The threat of bad weather on the Pacific coast has delayed the final voyage of the U.S.S. Iowa to its final docking site at the Port of Los Angeles. A group of veterans have been working on the ship’s restoration at its docking site in northern California. George Hillenbrand is proud to have served on the U.S.S. Iowa during World War II.
“If there was bad days aboard this ship, I was never involved in any,” he says. “…And here I am, all these years later and every weekend I’m aboard it, just having the time of my life.” John Wolfinbarger is another World War II veteran who served on the ship. He was part of a delegation who toured the retired warship with Navy officials three years ago when the lobbying began to save the Iowa from the scrap heap.
“When I came aboard I said, ‘Boy, it (doesn’t) look like it did when I left it in 1945,'” Wolfinbarger says. Michael McEnteggert served on the ship in the 1980s.
“I grew up on this ship in my early twenties and now I’m 46 years old and I’m back,” McEnteggert says. McEnteggert was on board the ship when one of its gun turrets exploded, killing 47 of his fellow sailors.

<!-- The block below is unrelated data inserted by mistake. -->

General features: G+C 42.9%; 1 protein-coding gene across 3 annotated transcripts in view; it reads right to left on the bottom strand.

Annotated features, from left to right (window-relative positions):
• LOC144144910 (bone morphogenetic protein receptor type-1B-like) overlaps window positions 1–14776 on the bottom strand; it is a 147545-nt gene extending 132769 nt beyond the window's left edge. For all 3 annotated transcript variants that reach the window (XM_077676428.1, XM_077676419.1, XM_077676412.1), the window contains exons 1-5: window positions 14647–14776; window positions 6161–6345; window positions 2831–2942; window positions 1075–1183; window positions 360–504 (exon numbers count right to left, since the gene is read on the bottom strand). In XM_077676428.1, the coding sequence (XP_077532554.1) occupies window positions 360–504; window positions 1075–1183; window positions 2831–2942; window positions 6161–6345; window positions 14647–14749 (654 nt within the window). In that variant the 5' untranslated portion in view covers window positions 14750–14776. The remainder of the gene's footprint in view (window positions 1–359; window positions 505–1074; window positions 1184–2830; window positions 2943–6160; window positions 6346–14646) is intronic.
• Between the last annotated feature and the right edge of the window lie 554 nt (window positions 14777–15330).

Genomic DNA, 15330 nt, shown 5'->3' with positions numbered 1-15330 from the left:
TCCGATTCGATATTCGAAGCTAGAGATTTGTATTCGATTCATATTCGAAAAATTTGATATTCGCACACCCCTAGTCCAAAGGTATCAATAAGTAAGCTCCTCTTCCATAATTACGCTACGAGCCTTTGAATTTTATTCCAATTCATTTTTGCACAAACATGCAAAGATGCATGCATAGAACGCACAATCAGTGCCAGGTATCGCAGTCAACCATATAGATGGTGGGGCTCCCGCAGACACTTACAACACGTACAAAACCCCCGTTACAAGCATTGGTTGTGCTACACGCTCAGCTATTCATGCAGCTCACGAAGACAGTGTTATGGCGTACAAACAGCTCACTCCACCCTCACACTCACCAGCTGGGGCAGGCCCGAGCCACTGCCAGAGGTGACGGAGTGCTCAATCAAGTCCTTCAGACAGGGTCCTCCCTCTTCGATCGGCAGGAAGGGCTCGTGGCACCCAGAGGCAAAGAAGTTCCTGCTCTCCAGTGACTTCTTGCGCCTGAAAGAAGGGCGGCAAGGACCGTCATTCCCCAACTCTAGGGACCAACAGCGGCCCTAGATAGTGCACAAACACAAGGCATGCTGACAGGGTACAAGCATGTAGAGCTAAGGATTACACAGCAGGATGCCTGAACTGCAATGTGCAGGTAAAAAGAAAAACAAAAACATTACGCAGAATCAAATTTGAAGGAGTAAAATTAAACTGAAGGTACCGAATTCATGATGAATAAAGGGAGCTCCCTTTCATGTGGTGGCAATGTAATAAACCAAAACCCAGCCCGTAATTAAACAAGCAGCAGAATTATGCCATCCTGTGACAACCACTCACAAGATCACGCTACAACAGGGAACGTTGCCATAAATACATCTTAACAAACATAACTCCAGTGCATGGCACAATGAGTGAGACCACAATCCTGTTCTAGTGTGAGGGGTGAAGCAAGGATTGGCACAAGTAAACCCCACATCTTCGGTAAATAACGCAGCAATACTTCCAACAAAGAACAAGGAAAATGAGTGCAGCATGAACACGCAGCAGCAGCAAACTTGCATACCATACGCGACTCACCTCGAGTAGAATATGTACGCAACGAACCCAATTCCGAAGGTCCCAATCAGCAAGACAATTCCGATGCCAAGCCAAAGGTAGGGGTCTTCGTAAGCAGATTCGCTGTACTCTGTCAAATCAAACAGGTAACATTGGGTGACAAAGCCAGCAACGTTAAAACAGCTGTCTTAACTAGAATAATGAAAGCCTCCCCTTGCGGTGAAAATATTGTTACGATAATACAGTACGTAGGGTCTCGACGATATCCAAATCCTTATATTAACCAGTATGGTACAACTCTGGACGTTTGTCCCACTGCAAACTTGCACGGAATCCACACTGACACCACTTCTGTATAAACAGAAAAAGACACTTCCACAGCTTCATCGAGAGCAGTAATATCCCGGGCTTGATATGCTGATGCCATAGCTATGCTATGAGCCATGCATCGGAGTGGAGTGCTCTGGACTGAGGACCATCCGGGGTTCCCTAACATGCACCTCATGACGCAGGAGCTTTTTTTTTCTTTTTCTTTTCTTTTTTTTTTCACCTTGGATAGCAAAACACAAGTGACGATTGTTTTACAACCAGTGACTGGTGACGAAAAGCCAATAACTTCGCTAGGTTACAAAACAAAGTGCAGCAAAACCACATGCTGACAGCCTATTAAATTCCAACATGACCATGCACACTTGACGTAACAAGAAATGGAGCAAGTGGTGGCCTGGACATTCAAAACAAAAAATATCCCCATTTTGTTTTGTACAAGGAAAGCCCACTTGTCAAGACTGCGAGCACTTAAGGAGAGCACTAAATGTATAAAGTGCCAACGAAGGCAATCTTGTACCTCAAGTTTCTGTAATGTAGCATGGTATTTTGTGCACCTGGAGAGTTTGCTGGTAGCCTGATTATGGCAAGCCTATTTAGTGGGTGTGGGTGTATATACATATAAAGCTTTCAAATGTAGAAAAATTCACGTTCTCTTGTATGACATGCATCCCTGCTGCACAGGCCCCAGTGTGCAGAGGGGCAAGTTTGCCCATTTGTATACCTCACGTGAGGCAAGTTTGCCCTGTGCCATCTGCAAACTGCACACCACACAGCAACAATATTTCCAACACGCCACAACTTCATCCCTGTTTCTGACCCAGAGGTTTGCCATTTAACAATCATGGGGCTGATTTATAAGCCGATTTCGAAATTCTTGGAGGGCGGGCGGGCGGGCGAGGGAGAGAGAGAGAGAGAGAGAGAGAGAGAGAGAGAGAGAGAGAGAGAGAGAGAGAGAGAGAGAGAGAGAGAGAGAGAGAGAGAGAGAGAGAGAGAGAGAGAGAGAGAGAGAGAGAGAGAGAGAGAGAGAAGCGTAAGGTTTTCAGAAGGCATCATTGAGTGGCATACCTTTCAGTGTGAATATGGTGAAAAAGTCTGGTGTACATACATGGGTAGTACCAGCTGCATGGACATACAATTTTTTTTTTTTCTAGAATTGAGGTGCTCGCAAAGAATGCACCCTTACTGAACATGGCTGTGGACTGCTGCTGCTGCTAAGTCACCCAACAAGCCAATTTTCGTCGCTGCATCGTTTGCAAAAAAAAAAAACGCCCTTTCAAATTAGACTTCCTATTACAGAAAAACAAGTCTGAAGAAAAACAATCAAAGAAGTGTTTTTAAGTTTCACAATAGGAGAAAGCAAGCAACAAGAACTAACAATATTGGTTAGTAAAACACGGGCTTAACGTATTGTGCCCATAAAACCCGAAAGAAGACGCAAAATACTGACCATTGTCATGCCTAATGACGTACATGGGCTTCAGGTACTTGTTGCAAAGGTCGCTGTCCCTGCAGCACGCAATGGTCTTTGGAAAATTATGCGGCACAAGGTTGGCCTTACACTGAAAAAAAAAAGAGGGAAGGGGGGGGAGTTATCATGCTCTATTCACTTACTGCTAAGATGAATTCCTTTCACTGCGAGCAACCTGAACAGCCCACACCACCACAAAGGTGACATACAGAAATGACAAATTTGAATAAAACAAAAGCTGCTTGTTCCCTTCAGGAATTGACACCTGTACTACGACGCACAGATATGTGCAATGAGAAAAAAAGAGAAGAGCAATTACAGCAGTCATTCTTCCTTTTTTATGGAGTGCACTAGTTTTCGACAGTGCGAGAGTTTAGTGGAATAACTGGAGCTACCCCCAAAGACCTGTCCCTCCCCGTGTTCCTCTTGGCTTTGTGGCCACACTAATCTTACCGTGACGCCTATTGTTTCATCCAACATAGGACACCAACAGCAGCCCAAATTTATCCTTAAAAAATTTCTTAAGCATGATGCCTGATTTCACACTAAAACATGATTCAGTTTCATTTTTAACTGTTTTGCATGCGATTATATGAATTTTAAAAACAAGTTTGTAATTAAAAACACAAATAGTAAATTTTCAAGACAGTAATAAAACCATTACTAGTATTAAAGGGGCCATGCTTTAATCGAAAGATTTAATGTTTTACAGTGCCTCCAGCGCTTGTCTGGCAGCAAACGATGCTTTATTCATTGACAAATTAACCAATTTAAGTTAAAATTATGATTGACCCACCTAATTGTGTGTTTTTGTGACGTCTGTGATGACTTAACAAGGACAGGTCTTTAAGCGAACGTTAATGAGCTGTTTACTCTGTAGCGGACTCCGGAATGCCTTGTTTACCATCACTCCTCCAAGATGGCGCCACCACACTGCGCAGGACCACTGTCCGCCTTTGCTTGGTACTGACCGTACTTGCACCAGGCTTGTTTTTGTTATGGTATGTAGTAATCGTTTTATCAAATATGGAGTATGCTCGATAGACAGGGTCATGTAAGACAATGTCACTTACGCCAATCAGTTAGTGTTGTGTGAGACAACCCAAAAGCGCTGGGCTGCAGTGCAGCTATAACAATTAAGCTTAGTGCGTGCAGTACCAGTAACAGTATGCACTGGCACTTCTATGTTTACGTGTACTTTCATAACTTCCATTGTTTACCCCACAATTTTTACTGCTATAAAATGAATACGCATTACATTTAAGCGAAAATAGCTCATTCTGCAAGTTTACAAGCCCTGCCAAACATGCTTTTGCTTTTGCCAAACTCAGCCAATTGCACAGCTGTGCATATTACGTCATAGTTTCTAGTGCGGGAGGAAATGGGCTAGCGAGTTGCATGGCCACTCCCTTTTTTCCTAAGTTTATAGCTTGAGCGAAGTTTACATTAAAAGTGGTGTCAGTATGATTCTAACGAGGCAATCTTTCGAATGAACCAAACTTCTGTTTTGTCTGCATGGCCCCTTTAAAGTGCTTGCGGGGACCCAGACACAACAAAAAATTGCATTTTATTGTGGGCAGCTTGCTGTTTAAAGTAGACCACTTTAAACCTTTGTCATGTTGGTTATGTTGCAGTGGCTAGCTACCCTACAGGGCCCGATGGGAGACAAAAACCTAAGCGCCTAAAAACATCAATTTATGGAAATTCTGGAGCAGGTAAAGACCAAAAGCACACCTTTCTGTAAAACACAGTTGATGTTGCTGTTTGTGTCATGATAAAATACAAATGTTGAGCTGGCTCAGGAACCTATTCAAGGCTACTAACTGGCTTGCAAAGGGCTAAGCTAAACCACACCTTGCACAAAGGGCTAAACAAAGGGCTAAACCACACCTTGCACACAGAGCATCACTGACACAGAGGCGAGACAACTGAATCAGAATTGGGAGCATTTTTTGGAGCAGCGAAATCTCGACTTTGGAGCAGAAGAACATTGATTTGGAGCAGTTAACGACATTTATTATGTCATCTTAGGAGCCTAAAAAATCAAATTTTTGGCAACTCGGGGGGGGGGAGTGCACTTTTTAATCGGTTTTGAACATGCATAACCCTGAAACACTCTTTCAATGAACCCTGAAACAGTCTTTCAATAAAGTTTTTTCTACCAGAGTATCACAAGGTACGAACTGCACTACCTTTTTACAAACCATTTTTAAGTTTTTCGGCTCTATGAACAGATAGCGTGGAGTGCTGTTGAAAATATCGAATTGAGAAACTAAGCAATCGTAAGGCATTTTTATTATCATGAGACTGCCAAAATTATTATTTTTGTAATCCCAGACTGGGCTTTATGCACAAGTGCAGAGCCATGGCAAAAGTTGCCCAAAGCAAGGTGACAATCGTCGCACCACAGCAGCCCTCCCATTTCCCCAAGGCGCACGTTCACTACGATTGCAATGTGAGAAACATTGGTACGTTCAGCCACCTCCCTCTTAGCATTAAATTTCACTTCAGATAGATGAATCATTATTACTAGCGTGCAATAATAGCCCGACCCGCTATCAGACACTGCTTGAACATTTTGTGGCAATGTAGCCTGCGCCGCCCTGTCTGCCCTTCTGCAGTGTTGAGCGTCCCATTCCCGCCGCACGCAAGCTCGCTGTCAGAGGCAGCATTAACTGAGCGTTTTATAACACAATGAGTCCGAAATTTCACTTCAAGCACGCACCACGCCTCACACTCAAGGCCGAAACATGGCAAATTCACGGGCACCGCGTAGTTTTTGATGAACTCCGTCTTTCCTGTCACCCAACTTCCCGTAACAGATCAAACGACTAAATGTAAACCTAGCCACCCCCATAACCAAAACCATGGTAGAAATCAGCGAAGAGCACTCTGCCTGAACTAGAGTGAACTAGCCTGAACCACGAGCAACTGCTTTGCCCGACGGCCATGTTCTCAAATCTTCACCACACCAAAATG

Just days after the Navy announced the Iowa would be saved rather than sold for salvage, McEnteggert left his home in New York, bound for the San Francisco Bay. “I put my stuff in storage. Kissed my girlfriend goodbye, said goodbye to my friends and family and drove across the country,” he says.
McEnteggert envisions a restored U.S.S. Iowa partly as a floating memorial to the soldiers who died on the battleship during that 1989 accident. The U.S.S. Iowa was to have been towed under San Francisco’s Golden Gate Bridge on Sunday, but weather has delayed the start of her four-day journey to Los Angeles.
By Mark Carlson, KCRG, Cedar Rapids